Maternal diet disrupts the placenta-brain axis in a sex-specific manner.
Journal Article (Journal Article)
High maternal weight is associated with detrimental outcomes in offspring, including increased susceptibility to neurological disorders such as anxiety, depression and communicative disorders. Despite widespread acknowledgement of sex biases in the development of these disorders, few studies have investigated potential sex-biased mechanisms underlying disorder susceptibility. Here, we show that a maternal high-fat diet causes endotoxin accumulation in fetal tissue, and subsequent perinatal inflammation contributes to sex-specific behavioural outcomes in offspring. In male offspring exposed to a maternal high-fat diet, increased macrophage Toll-like receptor 4 signalling results in excess microglial phagocytosis of serotonin (5-HT) neurons in the developing dorsal raphe nucleus, decreasing 5-HT bioavailability in the fetal and adult brains. Bulk sequencing from a large cohort of matched first-trimester human samples reveals sex-specific transcriptome-wide changes in placental and brain tissue in response to maternal triglyceride accumulation (a proxy for dietary fat content). Further, fetal brain 5-HT levels decrease as placental triglycerides increase in male mice and male human samples. These findings uncover a microglia-dependent mechanism through which maternal diet can impact offspring susceptibility for neuropsychiatric disorder development in a sex-specific manner.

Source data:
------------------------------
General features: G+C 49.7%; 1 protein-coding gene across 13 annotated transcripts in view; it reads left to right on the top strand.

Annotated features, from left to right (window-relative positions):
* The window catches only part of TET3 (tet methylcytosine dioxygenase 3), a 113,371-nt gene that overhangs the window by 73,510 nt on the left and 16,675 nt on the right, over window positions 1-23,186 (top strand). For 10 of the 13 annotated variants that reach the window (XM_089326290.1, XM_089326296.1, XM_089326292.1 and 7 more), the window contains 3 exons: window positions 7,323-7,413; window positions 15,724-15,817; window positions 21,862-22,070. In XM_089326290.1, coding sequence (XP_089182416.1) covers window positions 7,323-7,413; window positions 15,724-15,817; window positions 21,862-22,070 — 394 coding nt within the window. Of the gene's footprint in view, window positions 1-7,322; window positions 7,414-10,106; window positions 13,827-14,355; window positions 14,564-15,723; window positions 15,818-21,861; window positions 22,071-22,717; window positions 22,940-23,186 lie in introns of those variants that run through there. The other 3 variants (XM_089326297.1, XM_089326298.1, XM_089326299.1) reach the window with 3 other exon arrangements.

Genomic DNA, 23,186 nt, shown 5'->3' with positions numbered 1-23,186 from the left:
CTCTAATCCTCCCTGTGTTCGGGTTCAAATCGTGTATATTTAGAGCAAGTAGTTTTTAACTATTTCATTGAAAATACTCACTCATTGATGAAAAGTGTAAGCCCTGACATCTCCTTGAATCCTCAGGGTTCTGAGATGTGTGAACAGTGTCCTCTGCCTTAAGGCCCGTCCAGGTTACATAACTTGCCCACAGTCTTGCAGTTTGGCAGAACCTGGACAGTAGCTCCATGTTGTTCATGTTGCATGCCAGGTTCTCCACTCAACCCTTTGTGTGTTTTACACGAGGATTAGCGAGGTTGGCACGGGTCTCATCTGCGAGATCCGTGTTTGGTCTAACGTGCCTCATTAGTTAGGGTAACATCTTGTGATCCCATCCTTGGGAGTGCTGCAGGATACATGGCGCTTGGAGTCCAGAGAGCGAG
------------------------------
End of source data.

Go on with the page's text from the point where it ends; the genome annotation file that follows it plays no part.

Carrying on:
- Ceasrine, AM; Devlin, BA; Bolton, JL; Green, LA; Jo, YC; Huynh, C; Patrick, B; Washington, K; Sanchez, CL; Joo, F; Campos-Salazar, AB; Lockshin, ER; Kuhn, C; Murphy, SK; Simmons, LA; Bilbo, SD
- December 2022
Volume / Issue
- 4 / 12
Start / End Page
- 1732 - 1745
Electronic International Standard Serial Number (EISSN)
Digital Object Identifier (DOI)